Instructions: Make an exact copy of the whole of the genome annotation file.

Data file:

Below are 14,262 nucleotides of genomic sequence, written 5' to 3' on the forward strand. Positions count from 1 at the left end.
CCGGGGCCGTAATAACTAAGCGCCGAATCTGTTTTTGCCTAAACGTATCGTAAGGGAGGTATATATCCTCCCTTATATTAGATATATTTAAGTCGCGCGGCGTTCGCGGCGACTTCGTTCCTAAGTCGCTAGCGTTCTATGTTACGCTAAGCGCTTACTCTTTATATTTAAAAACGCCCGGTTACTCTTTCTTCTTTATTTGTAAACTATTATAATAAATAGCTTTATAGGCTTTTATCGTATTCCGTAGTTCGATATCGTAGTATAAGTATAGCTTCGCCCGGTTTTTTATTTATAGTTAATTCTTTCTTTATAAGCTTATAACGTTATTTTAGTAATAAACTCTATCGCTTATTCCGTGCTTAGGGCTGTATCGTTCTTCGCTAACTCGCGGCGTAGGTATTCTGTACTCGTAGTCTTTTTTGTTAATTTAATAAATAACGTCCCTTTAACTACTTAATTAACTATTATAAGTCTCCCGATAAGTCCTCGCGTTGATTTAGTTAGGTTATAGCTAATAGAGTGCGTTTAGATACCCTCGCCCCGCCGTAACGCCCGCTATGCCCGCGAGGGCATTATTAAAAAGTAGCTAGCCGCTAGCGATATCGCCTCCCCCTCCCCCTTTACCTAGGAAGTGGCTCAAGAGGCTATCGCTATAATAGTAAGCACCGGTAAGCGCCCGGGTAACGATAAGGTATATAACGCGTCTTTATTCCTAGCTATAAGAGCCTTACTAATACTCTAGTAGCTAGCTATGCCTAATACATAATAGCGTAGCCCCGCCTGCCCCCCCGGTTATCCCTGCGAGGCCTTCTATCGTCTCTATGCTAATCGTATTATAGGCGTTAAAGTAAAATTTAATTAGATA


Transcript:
Below are 14,262 nucleotides of genomic sequence, written 5' to 3' on the forward strand. Positions count from 1 at the left end.
CCGGGGCCGTAATAACTAAGCGCCGAATCTGTTTTTGCCTAAACGTATCGTAAGGGAGGTATATATCCTCCCTTATATTAGATATATTTAAGTCGCGCGGCGTTCGCGGCGACTTCGTTCCTAAGTCGCTAGCGTTCTATGTTACGCTAAGCGCTTACTCTTTATATTTAAAAACGCCCGGTTACTCTTTCTTCTTTATTTGTAAACTATTATAATAAATAGCTTTATAGGCTTTTATCGTATTCCGTAGTTCGATATCGTAGTATAAGTATAGCTTCGCCCGGTTTTTTATTTATAGTTAATTCTTTCTTTATAAGCTTATAACGTTATTTTAGTAATAAACTCTATCGCTTATTCCGTGCTTAGGGCTGTATCGTTCTTCGCTAACTCGCGGCGTAGGTATTCTGTACTCGTAGTCTTTTTTGTTAATTTAATAAATAACGTCCCTTTAACTACTTAATTAACTATTATAAGTCTCCCGATAAGTCCTCGCGTTGATTTAGTTAGGTTATAGCTAATAGAGTGCGTTTAGATACCCTCGCCCCGCCGTAACGCCCGCTATGCCCGCGAGGGCATTATTAAAAAGTAGCTAGCCGCTAGCGATATCGCCTCCCCCTCCCCCTTTACCTAGGAAGTGGCTCAAGAGGCTATCGCTATAATAGTAAGCACCGGTAAGCGCCCGGGTAACGATAAGGTATATAACGCGTCTTTATTCCTAGCTATAAGAGCCTTACTAATACTCTAGTAGCTAGCTATGCCTAATACATAATAGCGTAGCCCCGCCTGCCCCCCCGGTTATCCCTGCGAGGCCTTCTATCGTCTCTATGCTAATCGTATTATAGGCGTTAAAGTAAAATTTAATTAGATA